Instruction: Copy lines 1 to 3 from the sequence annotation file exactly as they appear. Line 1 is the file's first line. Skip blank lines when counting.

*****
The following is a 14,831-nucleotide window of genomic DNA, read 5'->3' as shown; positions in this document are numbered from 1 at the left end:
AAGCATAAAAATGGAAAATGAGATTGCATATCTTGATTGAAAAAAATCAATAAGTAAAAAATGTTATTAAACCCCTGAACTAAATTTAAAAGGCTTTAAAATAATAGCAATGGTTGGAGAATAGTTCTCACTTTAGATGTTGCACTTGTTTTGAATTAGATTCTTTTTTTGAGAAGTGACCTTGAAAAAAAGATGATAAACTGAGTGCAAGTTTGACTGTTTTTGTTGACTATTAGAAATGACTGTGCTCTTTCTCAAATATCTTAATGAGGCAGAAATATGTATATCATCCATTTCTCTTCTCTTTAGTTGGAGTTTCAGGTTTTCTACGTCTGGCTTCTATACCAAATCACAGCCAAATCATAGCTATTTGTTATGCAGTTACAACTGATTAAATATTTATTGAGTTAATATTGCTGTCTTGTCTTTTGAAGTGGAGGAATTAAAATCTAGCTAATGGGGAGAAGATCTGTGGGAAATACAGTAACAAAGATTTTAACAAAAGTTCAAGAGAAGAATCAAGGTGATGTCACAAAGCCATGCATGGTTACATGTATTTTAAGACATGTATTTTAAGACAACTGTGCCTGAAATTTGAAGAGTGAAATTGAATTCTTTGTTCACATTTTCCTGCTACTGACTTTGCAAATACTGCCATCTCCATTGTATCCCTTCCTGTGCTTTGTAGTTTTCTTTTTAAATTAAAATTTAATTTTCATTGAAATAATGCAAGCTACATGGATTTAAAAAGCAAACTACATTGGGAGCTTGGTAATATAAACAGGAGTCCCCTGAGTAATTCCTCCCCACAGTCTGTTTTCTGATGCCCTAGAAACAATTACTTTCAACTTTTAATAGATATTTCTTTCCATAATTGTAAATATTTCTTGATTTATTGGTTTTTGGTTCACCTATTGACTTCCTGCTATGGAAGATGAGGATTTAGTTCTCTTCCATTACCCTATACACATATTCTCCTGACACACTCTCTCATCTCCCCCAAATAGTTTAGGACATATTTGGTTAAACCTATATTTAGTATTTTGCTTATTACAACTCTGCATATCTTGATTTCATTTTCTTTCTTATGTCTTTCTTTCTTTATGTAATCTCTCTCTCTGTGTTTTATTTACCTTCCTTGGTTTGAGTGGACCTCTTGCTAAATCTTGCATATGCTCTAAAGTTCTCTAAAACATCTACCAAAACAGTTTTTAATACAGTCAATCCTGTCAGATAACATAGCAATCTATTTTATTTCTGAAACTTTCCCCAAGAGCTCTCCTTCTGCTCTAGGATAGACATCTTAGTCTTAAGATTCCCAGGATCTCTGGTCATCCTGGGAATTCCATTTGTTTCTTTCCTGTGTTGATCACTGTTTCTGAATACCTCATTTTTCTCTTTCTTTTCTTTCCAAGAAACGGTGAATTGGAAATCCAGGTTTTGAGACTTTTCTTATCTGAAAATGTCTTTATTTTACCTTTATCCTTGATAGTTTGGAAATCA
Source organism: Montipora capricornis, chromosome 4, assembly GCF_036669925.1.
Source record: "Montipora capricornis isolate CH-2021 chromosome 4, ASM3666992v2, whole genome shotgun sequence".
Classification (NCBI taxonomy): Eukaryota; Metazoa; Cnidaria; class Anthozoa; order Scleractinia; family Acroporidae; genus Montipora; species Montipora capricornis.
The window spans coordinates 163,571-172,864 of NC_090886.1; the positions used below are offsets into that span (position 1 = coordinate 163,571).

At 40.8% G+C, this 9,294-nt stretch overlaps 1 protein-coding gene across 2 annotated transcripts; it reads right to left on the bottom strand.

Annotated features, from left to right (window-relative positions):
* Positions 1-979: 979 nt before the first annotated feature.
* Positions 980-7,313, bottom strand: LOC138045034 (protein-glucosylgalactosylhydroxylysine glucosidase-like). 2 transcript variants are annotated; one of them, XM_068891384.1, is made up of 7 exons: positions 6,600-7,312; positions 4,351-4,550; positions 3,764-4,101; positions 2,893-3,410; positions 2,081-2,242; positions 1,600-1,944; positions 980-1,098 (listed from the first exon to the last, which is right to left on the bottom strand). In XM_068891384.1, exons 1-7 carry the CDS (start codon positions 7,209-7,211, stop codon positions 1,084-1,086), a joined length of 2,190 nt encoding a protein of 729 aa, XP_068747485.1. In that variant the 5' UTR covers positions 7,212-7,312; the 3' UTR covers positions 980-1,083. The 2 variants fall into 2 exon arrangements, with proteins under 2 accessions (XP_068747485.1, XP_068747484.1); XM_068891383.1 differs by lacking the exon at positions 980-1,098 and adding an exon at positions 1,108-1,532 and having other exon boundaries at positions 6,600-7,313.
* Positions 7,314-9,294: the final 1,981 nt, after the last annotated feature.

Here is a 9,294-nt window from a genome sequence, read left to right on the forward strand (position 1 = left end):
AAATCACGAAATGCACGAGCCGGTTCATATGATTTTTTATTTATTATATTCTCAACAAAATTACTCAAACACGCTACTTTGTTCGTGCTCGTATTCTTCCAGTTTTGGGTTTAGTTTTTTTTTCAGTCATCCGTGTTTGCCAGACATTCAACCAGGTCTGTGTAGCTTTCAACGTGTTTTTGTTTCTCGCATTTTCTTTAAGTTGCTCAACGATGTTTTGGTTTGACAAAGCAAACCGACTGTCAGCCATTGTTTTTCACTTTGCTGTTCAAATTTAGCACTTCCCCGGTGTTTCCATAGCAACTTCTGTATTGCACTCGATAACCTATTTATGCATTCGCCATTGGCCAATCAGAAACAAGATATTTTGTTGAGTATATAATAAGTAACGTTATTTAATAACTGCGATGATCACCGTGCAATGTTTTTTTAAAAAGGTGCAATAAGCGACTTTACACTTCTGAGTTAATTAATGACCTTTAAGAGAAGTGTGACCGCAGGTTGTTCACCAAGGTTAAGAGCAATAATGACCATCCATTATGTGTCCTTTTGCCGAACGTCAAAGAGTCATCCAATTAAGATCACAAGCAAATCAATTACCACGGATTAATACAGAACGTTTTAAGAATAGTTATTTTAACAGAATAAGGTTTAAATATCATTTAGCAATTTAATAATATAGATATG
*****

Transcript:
The following is a 14,831-nucleotide window of genomic DNA, read 5'->3' as shown; positions in this document are numbered from 1 at the left end:
AAGCATAAAAATGGAAAATGAGATTGCATATCTTGATTGAAAAAAATCAATAAGTAAAAAATGTTATTAAACCCCTGAACTAAATTTAAAAGGCTTTAAAATAATAGCAATGGTTGGAGAATAGTTCTCACTTTAGATGTTGCACTTGTTTTGAATTAGATTCTTTTTTTGAGAAGTGACCTTGAAAAAAAGATGATAAACTGAGTGCAAGTTTGACTGTTTTTGTTGACTATTAGAAATGACTGTGCTCTTTCTCAAATATCTTAATGAGGCAGAAATATGTATATCATCCATTTCTCTTCTCTTTAGTTGGAGTTTCAGGTTTTCTACGTCTGGCTTCTATACCAAATCACAGCCAAATCATAGCTATTTGTTATGCAGTTACAACTGATTAAATATTTATTGAGTTAATATTGCTGTCTTGTCTTTTGAAGTGGAGGAATTAAAATCTAGCTAATGGGGAGAAGATCTGTGGGAAATACAGTAACAAAGATTTTAACAAAAGTTCAAGAGAAGAATCAAGGTGATGTCACAAAGCCATGCATGGTTACATGTATTTTAAGACATGTATTTTAAGACAACTGTGCCTGAAATTTGAAGAGTGAAATTGAATTCTTTGTTCACATTTTCCTGCTACTGACTTTGCAAATACTGCCATCTCCATTGTATCCCTTCCTGTGCTTTGTAGTTTTCTTTTTAAATTAAAATTTAATTTTCATTGAAATAATGCAAGCTACATGGATTTAAAAAGCAAACTACATTGGGAGCTTGGTAATATAAACAGGAGTCCCCTGAGTAATTCCTCCCCACAGTCTGTTTTCTGATGCCCTAGAAACAATTACTTTCAACTTTTAATAGATATTTCTTTCCATAATTGTAAATATTTCTTGATTTATTGGTTTTTGGTTCACCTATTGACTTCCTGCTATGGAAGATGAGGATTTAGTTCTCTTCCATTACCCTATACACATATTCTCCTGACACACTCTCTCATCTCCCCCAAATAGTTTAGGACATATTTGGTTAAACCTATATTTAGTATTTTGCTTATTACAACTCTGCATATCTTGATTTCATTTTCTTTCTTATGTCTTTCTTTCTTTATGTAATCTCTCTCTCTGTGTTTTATTTACCTTCCTTGGTTTGAGTGGACCTCTTGCTAAATCTTGCATATGCTCTAAAGTTCTCTAAAACATCTACCAAAACAGTTTTTAATACAGTCAATCCTGTCAGATAACATAGCAATCTATTTTATTTCTGAAACTTTCCCCAAGAGCTCTCCTTCTGCTCTAGGATAGACATCTTAGTCTTAAGATTCCCAGGATCTCTGGTCATCCTGGGAATTCCATTTGTTTCTTTCCTGTGTTGATCACTGTTTCTGAATACCTCATTTTTCTCTTTCTTTTCTTTCCAAGAAACGGTGAATTGGAAATCCAGGTTTTGAGACTTTTCTTATCTGAAAATGTCTTTATTTTACCTTTATCCTTGATAGTTTGGAAATCA
Source organism: Montipora capricornis, chromosome 4, assembly GCF_036669925.1.